India changes tack, pushes for better track at Kotla

  • Siddhartha Sharma, Hindustan Times
  • Updated: Nov 29, 2015 16:23 IST
India's Ravichandran Ashwin (L) celebrates with teammates after taking the wicket of South Africa's Dane Vilas during the third day of their third test cricket match in Nagpur on November 27, 2015. (ReutersPhoto)

With great opportunity comes great responsibility goes the saying, and the Delhi cricket association (DDCA) is feeling that way. Until last week, the DDCA was embroiled in a struggle to retain the fourth and final Test between India and South Africa starting on Thursday.

It took the Delhi high court’s intervention to retain the match at Ferozeshah Kotla, and the onus will be on the DDCA to see that the Test lasts for five days. After heavy criticism of the rank turners in Mohali and Nagpur that saw Tests end in three days, the DDCA will have the responsibility to manufacture a far better pitch.

Broadcaster Star India is fuming because the previous three Tests accounted for the loss of about 75 hours of broadcast - four days were washed out in Bengaluru - and it faces a revenue loss of about `80 crore. While that could be one aspect, another compulsion for the DDCA to prepare a better track could be the dwindling returns for the India batsmen. With India having won the series, Delhi can help stem the rot.

Batsmen flounder

Other than Murali Vijay and Cheteshwar Pujara, the India batting is in a shambles. Though skipper Virat Kohli argued after the match that the fault lay in the batsmen’s lack of application against spin, the puffs of dust that the dry, under-prepared tracks threw up from Day 1 told a different story.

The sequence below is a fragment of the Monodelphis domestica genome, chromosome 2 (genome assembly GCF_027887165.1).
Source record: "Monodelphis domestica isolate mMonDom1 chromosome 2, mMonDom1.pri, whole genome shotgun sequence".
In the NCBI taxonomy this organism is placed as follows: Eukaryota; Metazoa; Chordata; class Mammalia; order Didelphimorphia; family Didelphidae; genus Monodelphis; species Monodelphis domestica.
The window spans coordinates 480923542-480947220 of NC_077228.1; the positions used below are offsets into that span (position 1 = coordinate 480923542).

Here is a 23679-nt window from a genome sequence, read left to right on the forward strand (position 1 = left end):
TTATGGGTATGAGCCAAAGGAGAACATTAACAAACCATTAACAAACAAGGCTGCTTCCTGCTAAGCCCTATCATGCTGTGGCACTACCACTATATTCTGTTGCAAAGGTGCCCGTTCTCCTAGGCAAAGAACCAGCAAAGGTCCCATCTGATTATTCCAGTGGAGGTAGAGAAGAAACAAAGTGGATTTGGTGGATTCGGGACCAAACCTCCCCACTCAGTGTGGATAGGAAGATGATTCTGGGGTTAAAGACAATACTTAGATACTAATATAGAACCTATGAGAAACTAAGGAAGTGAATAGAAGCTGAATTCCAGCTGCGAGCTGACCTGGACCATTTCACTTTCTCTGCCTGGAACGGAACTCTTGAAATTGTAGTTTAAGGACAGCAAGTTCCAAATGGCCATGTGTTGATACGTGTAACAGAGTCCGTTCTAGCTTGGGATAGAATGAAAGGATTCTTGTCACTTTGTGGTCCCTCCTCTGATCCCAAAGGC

A source in the DDCA’s pitch committee, who did not want to be identified, felt the pitch is likely to be better. “While we are still awaiting instructions, it will more or less be a good wicket which will see the batsmen getting runs and the spinners coming into play as the game goes on,” the official said. “The BCCI also sends us instructions, but not in every match,” he added.

The Delhi winter is also likely to influence the behaviour of the pitch. “The Mohali Test was exactly a month ago. Since then the temperature has dropped. There was slight fog this morning and that is why the covers were lifted only around 10am. The moisture will play a big role here. Even if the pitch remains dry, moisture content and the covers will help bind the soil.”

Clear weather is forecast on the Test days (Dec 3-7), but fog can’t be entirely ruled out. Even if fog is not an obstacle, poor light could be. Delhi’s home Ranji games too were affected by poor light, and play had to be extended beyond scheduled close almost daily to complete the overs. The conditions have worsened since then. As far the Test wicket is concerned, three of the four Ranji matches went into the fourth and final day with only one tie ending in two days. And pacers (from all teams) picked around 70 wickets in four games.

That holds promise for the India and South Africa pacers, especially in the morning. But once the sun comes out post lunch, spinners are likely to take over. Batsmen too have done well on this track this Ranji season. Bengal’s Sudip Chatterjee and Delhi’s Dhruv Shorey hit a century each with many scoring half-centuries.

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